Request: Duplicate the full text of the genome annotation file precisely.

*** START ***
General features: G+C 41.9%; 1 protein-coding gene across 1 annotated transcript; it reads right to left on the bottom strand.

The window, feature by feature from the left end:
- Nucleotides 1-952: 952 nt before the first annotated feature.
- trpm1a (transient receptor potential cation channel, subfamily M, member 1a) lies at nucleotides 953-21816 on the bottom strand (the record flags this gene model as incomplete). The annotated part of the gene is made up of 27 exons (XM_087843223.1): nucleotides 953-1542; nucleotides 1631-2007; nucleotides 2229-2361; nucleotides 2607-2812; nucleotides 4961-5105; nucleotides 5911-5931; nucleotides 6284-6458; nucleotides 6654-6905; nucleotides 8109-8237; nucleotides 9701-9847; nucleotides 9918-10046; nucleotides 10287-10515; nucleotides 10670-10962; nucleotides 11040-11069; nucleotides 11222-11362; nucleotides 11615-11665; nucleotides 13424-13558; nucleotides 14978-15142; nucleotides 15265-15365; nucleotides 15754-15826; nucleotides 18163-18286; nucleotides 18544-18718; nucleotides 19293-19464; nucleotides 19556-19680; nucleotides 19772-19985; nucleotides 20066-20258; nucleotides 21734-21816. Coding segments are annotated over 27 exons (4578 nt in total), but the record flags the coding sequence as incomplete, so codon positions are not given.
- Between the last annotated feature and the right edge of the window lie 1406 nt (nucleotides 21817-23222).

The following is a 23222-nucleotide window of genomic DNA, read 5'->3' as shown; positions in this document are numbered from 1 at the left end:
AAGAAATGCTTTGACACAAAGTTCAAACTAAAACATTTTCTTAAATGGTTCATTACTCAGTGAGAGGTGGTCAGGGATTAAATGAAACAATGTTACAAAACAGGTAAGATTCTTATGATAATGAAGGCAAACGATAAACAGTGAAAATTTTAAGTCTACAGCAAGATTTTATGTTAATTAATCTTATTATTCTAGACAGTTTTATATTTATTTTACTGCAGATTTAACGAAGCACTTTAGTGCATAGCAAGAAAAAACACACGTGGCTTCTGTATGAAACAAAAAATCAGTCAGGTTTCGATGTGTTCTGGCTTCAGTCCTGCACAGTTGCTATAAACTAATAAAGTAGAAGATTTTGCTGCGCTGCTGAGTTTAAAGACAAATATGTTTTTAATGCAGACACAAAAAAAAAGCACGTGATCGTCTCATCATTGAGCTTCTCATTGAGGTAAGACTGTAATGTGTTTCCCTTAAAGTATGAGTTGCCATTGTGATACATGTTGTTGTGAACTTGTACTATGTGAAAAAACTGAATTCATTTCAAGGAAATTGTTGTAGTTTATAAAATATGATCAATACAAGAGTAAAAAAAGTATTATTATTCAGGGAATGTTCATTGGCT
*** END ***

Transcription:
General features: G+C 41.9%; 1 protein-coding gene across 1 annotated transcript; it reads right to left on the bottom strand.

The window, feature by feature from the left end:
- Nucleotides 1-952: 952 nt before the first annotated feature.
- trpm1a (transient receptor potential cation channel, subfamily M, member 1a) lies at nucleotides 953-21816 on the bottom strand (the record flags this gene model as incomplete). The annotated part of the gene is made up of 27 exons (XM_087843223.1): nucleotides 953-1542; nucleotides 1631-2007; nucleotides 2229-2361; nucleotides 2607-2812; nucleotides 4961-5105; nucleotides 5911-5931; nucleotides 6284-6458; nucleotides 6654-6905; nucleotides 8109-8237; nucleotides 9701-9847; nucleotides 9918-10046; nucleotides 10287-10515; nucleotides 10670-10962; nucleotides 11040-11069; nucleotides 11222-11362; nucleotides 11615-11665; nucleotides 13424-13558; nucleotides 14978-15142; nucleotides 15265-15365; nucleotides 15754-15826; nucleotides 18163-18286; nucleotides 18544-18718; nucleotides 19293-19464; nucleotides 19556-19680; nucleotides 19772-19985; nucleotides 20066-20258; nucleotides 21734-21816. Coding segments are annotated over 27 exons (4578 nt in total), but the record flags the coding sequence as incomplete, so codon positions are not given.
- Between the last annotated feature and the right edge of the window lie 1406 nt (nucleotides 21817-23222).

The following is a 23222-nucleotide window of genomic DNA, read 5'->3' as shown; positions in this document are numbered from 1 at the left end:
AAGAAATGCTTTGACACAAAGTTCAAACTAAAACATTTTCTTAAATGGTTCATTACTCAGTGAGAGGTGGTCAGGGATTAAATGAAACAATGTTACAAAACAGGTAAGATTCTTATGATAATGAAGGCAAACGATAAACAGTGAAAATTTTAAGTCTACAGCAAGATTTTATGTTAATTAATCTTATTATTCTAGACAGTTTTATATTTATTTTACTGCAGATTTAACGAAGCACTTTAGTGCATAGCAAGAAAAAACACACGTGGCTTCTGTATGAAACAAAAAATCAGTCAGGTTTCGATGTGTTCTGGCTTCAGTCCTGCACAGTTGCTATAAACTAATAAAGTAGAAGATTTTGCTGCGCTGCTGAGTTTAAAGACAAATATGTTTTTAATGCAGACACAAAAAAAAAGCACGTGATCGTCTCATCATTGAGCTTCTCATTGAGGTAAGACTGTAATGTGTTTCCCTTAAAGTATGAGTTGCCATTGTGATACATGTTGTTGTGAACTTGTACTATGTGAAAAAACTGAATTCATTTCAAGGAAATTGTTGTAGTTTATAAAATATGATCAATACAAGAGTAAAAAAAGTATTATTATTCAGGGAATGTTCATTGGCT